- Telford Taylor, Constance Baker Motley, and James K. Feibleman, Perspectives on justice, Evanston, Ill. : Northwestern University Press, .
- Constance Baker Motley, Equal justice under law: an autobiography, New York: Farrar, Straus, and Giroux, 1998. ISBN 0-374-14865-1.
- Rachel Christmas Derrick, "A Columbian Ahead of Her Time", Columbia Magazine, Spring 2004.
- Hodgson, Godfrey, "Constance Baker Motley", The Guardian, Oct. 1, 2005.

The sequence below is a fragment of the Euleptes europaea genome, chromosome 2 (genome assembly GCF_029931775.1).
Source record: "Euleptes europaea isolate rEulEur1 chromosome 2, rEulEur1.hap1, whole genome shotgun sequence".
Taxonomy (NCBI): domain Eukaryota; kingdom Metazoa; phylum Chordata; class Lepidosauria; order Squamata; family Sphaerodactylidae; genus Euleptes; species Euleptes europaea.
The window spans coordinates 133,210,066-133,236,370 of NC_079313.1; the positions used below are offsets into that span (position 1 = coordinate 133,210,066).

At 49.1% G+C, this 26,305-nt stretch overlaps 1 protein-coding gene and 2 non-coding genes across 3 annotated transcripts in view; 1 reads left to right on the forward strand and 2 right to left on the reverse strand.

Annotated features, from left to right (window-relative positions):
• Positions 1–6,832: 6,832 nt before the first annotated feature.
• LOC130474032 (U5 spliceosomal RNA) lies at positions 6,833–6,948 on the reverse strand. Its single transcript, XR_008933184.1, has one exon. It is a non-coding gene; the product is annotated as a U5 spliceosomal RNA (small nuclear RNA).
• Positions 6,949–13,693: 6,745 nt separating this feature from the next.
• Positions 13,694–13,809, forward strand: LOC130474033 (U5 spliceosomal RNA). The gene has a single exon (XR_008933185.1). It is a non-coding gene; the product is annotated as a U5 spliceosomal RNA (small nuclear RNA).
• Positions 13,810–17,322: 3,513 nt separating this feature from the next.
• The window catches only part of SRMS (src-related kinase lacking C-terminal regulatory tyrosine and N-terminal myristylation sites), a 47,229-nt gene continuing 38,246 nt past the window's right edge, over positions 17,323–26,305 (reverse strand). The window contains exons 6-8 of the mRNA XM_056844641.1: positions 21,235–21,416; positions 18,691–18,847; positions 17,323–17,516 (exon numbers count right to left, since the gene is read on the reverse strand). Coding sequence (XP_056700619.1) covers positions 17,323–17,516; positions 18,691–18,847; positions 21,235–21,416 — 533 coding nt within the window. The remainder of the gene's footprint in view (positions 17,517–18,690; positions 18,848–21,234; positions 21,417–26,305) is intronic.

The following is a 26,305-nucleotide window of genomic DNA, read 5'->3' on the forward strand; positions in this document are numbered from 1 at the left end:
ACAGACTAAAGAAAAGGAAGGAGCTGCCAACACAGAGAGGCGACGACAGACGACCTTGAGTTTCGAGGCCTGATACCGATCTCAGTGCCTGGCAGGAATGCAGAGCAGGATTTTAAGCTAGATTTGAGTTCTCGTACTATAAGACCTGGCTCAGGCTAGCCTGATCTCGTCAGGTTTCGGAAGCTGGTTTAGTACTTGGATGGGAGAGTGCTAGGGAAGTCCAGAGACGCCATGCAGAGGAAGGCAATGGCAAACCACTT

- Douglas Martin, "Constance Baker Motley, Civil Rights Trailblazer, Dies at 84", New York Times, Sept. 29, 2005.
- Larry Neumeister, "Legendary Civil Rights Lawyer Constance Baker Motley Dies at 84", Newsday (Associated Press), Sept. 28, 2005.
- Judge Constance Baker Motley - Brown@50, Howard University School of Law
- "Judge Constance Baker Motley: A Life in Pursuit of Justice", obituary notice in The Defender (newsletter of the NAACP LDF), winter 2006.
- Constance Baker Motley's oral history video excerpts at The National Visionary Leadership Project
|New York State Senate|
James L. Watson
|New York State Senate, 21st District
Edward R. Dudley
|Borough President of Manhattan